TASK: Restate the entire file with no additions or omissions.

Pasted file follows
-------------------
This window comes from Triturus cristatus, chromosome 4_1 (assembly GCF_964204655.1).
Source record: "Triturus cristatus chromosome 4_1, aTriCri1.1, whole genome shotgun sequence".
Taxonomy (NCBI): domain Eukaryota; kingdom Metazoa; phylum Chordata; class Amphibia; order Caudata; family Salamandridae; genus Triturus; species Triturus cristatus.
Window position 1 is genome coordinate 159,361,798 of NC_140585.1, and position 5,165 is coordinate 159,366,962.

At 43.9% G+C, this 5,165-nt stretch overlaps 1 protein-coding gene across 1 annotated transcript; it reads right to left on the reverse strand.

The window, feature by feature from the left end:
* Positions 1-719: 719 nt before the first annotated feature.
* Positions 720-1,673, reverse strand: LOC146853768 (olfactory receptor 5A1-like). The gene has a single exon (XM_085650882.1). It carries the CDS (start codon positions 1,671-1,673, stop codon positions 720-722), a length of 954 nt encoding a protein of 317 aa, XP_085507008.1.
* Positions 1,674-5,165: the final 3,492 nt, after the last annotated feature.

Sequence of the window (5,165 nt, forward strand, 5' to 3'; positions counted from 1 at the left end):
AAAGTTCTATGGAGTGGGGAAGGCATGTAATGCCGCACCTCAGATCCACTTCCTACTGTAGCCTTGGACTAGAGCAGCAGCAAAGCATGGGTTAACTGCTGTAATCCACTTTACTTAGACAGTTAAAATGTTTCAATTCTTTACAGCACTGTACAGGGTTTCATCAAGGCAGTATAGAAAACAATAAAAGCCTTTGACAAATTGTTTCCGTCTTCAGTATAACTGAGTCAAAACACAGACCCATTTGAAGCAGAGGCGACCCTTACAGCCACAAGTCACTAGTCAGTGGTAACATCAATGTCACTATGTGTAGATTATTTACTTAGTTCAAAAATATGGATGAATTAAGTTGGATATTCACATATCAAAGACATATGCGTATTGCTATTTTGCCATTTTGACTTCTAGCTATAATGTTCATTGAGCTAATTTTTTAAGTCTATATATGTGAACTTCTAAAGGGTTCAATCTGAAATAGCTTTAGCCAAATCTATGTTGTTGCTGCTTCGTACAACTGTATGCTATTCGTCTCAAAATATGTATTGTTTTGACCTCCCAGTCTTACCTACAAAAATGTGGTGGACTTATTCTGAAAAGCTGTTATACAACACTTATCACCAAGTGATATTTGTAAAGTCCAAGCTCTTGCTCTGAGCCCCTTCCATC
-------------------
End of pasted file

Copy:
This window comes from Triturus cristatus, chromosome 4_1 (assembly GCF_964204655.1).
Source record: "Triturus cristatus chromosome 4_1, aTriCri1.1, whole genome shotgun sequence".
Taxonomy (NCBI): domain Eukaryota; kingdom Metazoa; phylum Chordata; class Amphibia; order Caudata; family Salamandridae; genus Triturus; species Triturus cristatus.
Window position 1 is genome coordinate 159,361,798 of NC_140585.1, and position 5,165 is coordinate 159,366,962.

At 43.9% G+C, this 5,165-nt stretch overlaps 1 protein-coding gene across 1 annotated transcript; it reads right to left on the reverse strand.

The window, feature by feature from the left end:
* Positions 1-719: 719 nt before the first annotated feature.
* Positions 720-1,673, reverse strand: LOC146853768 (olfactory receptor 5A1-like). The gene has a single exon (XM_085650882.1). It carries the CDS (start codon positions 1,671-1,673, stop codon positions 720-722), a length of 954 nt encoding a protein of 317 aa, XP_085507008.1.
* Positions 1,674-5,165: the final 3,492 nt, after the last annotated feature.

Sequence of the window (5,165 nt, forward strand, 5' to 3'; positions counted from 1 at the left end):
AAAGTTCTATGGAGTGGGGAAGGCATGTAATGCCGCACCTCAGATCCACTTCCTACTGTAGCCTTGGACTAGAGCAGCAGCAAAGCATGGGTTAACTGCTGTAATCCACTTTACTTAGACAGTTAAAATGTTTCAATTCTTTACAGCACTGTACAGGGTTTCATCAAGGCAGTATAGAAAACAATAAAAGCCTTTGACAAATTGTTTCCGTCTTCAGTATAACTGAGTCAAAACACAGACCCATTTGAAGCAGAGGCGACCCTTACAGCCACAAGTCACTAGTCAGTGGTAACATCAATGTCACTATGTGTAGATTATTTACTTAGTTCAAAAATATGGATGAATTAAGTTGGATATTCACATATCAAAGACATATGCGTATTGCTATTTTGCCATTTTGACTTCTAGCTATAATGTTCATTGAGCTAATTTTTTAAGTCTATATATGTGAACTTCTAAAGGGTTCAATCTGAAATAGCTTTAGCCAAATCTATGTTGTTGCTGCTTCGTACAACTGTATGCTATTCGTCTCAAAATATGTATTGTTTTGACCTCCCAGTCTTACCTACAAAAATGTGGTGGACTTATTCTGAAAAGCTGTTATACAACACTTATCACCAAGTGATATTTGTAAAGTCCAAGCTCTTGCTCTGAGCCCCTTCCATC